Keynote: Open education in North America: learning from our mistakes and sharing our lessons
Abbey K. Elder (Open Access and Scholarly Communication Librarian, Iowa State University)
Abstract: Over the past two decades, the increasingly unsustainable cost of textbooks has led to individuals and institutions working together to make access to course materials more equitable for all learners. The open education community has grown over time, and we have developed norms and practices that empower us to look beyond access as our main goal. Discussions about equity, accessibility, pedagogy, and affordability have come together to make the open education movement stronger in North America, particularly in places where these lessons have been taken to heart. International scholars like Maha Bali in Egypt and Glenda Cox in South Africa have shown that the work being done in North America is not unique: the same practices have been reused, remixed, and improved upon by practitioners around the world. In this keynote presentation, Abbey Elder, Open Access Librarian for Iowa State University, will discuss how the strengths and weaknesses of the early open education movement have pushed OER programs around the world to new heights, with examples from her own institution and others.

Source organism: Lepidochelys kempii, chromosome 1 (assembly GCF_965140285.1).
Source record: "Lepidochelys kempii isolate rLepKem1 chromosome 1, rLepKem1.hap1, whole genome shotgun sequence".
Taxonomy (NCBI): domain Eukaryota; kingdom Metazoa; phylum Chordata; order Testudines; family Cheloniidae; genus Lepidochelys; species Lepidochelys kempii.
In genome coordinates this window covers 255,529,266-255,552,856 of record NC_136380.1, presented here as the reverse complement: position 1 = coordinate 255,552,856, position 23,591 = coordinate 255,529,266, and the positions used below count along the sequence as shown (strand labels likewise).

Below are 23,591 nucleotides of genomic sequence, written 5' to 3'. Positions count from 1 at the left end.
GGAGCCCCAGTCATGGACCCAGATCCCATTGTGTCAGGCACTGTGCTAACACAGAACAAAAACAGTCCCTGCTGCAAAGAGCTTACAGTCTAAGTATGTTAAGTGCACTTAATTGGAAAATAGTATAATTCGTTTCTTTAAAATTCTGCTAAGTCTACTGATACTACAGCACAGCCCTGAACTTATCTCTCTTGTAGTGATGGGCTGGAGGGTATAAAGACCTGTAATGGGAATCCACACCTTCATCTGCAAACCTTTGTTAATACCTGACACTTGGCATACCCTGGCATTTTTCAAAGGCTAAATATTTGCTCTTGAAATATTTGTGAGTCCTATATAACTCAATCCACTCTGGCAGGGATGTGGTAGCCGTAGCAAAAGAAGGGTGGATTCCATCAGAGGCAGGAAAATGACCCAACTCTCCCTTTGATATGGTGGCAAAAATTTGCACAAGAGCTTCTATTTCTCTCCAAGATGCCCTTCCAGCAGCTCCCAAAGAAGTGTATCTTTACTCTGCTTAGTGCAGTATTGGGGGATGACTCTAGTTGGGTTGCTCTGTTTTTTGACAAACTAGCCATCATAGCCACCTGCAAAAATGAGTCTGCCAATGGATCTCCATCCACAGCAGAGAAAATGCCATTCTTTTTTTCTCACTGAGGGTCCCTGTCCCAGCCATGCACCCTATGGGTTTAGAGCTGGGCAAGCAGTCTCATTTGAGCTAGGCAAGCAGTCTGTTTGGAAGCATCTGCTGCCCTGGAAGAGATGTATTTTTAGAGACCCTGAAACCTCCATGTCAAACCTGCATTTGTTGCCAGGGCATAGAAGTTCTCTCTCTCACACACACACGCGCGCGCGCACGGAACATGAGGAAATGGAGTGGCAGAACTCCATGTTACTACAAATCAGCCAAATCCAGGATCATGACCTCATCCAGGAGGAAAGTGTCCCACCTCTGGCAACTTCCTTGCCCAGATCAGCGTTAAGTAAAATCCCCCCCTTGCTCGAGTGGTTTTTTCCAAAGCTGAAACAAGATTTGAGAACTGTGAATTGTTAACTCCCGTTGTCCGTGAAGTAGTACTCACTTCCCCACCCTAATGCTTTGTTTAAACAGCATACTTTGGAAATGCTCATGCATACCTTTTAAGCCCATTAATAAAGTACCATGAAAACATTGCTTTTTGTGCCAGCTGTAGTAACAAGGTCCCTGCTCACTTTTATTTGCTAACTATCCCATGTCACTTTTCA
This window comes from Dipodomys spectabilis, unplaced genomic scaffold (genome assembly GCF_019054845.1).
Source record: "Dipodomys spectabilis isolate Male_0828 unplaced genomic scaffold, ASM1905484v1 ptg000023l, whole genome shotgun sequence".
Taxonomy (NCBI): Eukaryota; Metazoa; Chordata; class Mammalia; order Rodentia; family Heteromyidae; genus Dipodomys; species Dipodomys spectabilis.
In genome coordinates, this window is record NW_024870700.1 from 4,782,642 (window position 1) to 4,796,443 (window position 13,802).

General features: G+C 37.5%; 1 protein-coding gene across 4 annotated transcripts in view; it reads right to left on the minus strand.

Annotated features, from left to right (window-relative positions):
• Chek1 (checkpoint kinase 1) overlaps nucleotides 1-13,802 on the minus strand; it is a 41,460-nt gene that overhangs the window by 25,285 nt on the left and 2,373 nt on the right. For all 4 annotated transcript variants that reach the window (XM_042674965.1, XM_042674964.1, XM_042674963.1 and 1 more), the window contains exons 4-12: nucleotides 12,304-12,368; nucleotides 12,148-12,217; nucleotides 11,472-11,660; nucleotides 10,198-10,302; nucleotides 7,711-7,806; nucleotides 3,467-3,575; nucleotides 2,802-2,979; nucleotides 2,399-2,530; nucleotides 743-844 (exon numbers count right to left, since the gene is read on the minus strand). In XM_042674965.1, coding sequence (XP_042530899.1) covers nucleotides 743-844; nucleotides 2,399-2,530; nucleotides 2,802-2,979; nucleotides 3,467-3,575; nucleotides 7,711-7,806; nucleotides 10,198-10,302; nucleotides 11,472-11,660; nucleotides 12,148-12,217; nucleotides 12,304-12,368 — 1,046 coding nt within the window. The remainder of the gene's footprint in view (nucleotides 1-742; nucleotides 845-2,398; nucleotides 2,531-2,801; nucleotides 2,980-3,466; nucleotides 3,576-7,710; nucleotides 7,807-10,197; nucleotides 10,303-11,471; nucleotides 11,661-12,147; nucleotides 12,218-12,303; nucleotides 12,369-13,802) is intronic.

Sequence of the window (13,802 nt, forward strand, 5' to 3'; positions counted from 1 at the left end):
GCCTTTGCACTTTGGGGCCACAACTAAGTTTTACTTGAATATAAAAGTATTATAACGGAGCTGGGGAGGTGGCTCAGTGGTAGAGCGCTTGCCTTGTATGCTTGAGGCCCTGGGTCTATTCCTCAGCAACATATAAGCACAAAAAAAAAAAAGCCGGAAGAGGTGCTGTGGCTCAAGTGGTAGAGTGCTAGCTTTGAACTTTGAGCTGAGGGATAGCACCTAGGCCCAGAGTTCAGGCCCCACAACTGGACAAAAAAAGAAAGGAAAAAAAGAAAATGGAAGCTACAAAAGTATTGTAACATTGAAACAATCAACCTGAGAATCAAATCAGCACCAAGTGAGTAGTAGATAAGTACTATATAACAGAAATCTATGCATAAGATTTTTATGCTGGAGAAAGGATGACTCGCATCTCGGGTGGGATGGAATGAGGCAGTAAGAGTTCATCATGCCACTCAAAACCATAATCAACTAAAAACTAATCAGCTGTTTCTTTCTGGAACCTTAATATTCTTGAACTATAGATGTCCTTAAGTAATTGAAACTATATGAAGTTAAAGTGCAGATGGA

Abbey Elder is the Open Access and Scholarly Communication Librarian at Iowa State University. Her scholarship explores ways we can uplift and support instructors who are new to open access publishing and OER. Abbey’s handbook for instructors, The OER Starter Kit, has been used in professional development programs around the United States and has been followed by an accompanying set of worksheets in The OER Starter Kit Workbook published earlier this year.